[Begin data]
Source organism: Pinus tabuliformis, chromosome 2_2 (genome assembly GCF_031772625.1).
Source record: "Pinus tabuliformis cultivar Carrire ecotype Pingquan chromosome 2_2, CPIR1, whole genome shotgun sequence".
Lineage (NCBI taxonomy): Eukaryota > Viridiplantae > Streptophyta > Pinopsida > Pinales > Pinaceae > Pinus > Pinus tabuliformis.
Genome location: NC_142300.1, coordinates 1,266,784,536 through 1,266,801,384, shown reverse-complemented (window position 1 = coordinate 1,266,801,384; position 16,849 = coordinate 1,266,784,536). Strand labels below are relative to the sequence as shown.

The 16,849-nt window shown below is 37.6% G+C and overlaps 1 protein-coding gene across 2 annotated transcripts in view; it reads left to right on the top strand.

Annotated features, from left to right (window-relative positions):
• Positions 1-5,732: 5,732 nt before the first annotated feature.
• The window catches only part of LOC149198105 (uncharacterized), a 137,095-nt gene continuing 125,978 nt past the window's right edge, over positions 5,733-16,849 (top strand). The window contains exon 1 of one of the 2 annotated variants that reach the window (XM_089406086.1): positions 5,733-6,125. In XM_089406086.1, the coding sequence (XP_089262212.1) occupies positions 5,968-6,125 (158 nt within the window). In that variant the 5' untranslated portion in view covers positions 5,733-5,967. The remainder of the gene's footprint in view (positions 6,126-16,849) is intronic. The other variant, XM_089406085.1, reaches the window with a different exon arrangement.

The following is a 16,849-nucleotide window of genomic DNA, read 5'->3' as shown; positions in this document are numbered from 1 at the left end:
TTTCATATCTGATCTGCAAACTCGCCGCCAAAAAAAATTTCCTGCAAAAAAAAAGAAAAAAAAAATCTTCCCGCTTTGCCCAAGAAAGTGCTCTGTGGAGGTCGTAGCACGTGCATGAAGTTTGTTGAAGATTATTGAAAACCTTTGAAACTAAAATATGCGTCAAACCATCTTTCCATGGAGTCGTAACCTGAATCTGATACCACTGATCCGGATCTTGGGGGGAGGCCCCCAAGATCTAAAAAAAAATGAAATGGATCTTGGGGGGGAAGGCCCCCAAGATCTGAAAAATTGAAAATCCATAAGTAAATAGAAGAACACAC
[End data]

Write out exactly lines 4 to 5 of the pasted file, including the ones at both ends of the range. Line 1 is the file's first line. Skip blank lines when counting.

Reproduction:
Genome location: NC_142300.1, coordinates 1,266,784,536 through 1,266,801,384, shown reverse-complemented (window position 1 = coordinate 1,266,801,384; position 16,849 = coordinate 1,266,784,536). Strand labels below are relative to the sequence as shown.

The 16,849-nt window shown below is 37.6% G+C and overlaps 1 protein-coding gene across 2 annotated transcripts in view; it reads left to right on the top strand.